Article
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Background Globally, there are a large and growing number of researchers using biotelemetry as a tool to study aquatic animals. In Europe, this community lacks a formal network structure. The aim of this study is to review the use of acoustic telemetry in Europe and document the contribution of cross-boundary studies and inter-research group collab...
Article
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Clear, accessible, objective metrics of species status are critical to communicate the state of biodiversity and to measure progress towards biodiversity targets. However, the population data underpinning current species status metrics is often highly skewed towards particular taxonomic groups such as birds, butterflies and mammals, primarily due t...
Article
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The extent of increasing anthropogenic impacts on large marine vertebrates partly depends on the animals' movement patterns. Effective conservation requires identification of the key drivers of movement including intrinsic properties and extrinsic constraints associated with the dynamic nature of the environments the animals inhabit. However, the r...
Article
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The ability to predict animal movement based on environmental change is essential for understanding the dynamic nature of their spatial ecology, and in turn the effectiveness of conservation strategies. We used a large marine predator that displays partial migration (the tiger shark Galeocerdo cuvier) as a model to test the role of oceanic conditio...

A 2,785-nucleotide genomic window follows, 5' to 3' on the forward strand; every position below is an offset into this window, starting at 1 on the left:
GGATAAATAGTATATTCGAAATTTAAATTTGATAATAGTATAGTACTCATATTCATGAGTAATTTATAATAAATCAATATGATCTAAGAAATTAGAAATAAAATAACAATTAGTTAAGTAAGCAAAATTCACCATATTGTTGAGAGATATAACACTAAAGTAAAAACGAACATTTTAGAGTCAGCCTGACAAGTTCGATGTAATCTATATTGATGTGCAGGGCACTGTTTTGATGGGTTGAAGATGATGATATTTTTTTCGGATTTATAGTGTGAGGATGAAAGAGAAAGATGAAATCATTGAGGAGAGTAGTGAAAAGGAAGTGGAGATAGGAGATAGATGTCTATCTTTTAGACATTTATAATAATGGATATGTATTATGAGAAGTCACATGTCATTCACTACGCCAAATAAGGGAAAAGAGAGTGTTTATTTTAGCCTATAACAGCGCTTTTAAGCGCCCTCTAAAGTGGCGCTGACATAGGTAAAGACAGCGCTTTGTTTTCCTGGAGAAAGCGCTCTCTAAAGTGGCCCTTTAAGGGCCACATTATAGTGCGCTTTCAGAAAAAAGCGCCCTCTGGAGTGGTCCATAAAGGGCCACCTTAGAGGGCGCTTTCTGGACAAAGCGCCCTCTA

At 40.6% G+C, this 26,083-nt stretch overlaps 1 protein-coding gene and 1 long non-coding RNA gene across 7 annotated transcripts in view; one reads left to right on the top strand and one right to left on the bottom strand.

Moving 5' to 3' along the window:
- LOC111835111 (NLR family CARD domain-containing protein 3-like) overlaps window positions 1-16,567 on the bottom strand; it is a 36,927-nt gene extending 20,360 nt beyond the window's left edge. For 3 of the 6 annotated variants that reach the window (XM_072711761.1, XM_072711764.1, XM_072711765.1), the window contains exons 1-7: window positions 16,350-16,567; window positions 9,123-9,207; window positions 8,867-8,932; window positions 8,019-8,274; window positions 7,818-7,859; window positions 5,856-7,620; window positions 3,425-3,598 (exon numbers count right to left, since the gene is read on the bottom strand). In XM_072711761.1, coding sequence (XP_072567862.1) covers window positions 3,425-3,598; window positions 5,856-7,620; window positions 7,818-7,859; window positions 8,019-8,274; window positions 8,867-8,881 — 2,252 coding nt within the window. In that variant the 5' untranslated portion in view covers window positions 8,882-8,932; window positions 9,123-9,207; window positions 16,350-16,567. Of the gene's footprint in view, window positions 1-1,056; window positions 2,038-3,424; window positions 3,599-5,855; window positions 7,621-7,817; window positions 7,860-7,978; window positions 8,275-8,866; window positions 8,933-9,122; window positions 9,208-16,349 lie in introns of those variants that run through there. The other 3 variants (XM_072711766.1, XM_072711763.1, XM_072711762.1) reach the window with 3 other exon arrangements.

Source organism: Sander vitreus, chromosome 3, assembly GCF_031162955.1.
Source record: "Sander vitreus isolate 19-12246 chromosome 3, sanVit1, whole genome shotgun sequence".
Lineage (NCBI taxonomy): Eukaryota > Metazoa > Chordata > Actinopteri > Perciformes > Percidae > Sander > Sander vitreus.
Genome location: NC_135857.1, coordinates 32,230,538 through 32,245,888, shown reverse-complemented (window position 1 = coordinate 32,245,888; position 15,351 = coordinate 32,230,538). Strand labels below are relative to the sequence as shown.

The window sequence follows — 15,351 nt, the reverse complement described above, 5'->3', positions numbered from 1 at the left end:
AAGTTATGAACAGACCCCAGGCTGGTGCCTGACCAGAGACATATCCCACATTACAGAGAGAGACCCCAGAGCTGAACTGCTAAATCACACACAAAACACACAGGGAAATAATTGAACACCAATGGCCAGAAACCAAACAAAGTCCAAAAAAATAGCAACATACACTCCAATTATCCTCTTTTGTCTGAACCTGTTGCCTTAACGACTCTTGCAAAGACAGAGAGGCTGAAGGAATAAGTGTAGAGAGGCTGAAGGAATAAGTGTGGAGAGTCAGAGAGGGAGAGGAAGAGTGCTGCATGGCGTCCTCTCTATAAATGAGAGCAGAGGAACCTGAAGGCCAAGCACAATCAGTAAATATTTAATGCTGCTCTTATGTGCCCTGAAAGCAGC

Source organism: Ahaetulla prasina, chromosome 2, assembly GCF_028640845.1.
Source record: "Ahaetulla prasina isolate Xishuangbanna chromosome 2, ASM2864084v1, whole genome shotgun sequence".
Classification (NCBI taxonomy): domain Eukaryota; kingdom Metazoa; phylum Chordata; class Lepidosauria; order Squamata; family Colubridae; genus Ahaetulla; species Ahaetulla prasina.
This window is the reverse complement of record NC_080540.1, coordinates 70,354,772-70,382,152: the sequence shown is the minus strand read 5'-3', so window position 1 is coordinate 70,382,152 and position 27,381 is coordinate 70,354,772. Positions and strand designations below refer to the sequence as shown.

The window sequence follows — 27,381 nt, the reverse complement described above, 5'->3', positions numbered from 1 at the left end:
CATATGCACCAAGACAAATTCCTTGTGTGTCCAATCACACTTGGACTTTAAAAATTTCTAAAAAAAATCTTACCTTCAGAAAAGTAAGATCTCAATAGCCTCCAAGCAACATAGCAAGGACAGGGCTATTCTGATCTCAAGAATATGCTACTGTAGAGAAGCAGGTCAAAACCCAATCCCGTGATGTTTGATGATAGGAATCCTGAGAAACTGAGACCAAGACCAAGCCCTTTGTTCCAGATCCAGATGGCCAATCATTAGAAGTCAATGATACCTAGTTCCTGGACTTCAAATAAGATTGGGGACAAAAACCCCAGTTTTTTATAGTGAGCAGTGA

Article
Full-text available
Diel vertical migration (DVM) is a widespread behaviour among many pelagic species, from zooplankton to sharks, and has been widely studied in both marine and freshwater environments. Usually, DVM comprises repeated daily vertical movements through the water column, from shallower at night to deeper during the day. Consequently DVM is perhaps unexp...
Article
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Advances in satellite tracking and archival technologies now allow marine animal movements and behavior to be recorded at much finer temporal scales, providing a more detailed ecological understanding that can potentially be applicable to conservation and management strategies. Pelagic sharks are commercially exploited worldwide with current concer...
Data
Raw Data Archived depth, temperature, and latitude and longitude data from original data reports from tags WS1 to WS8 received from Microwave Telemetry
Data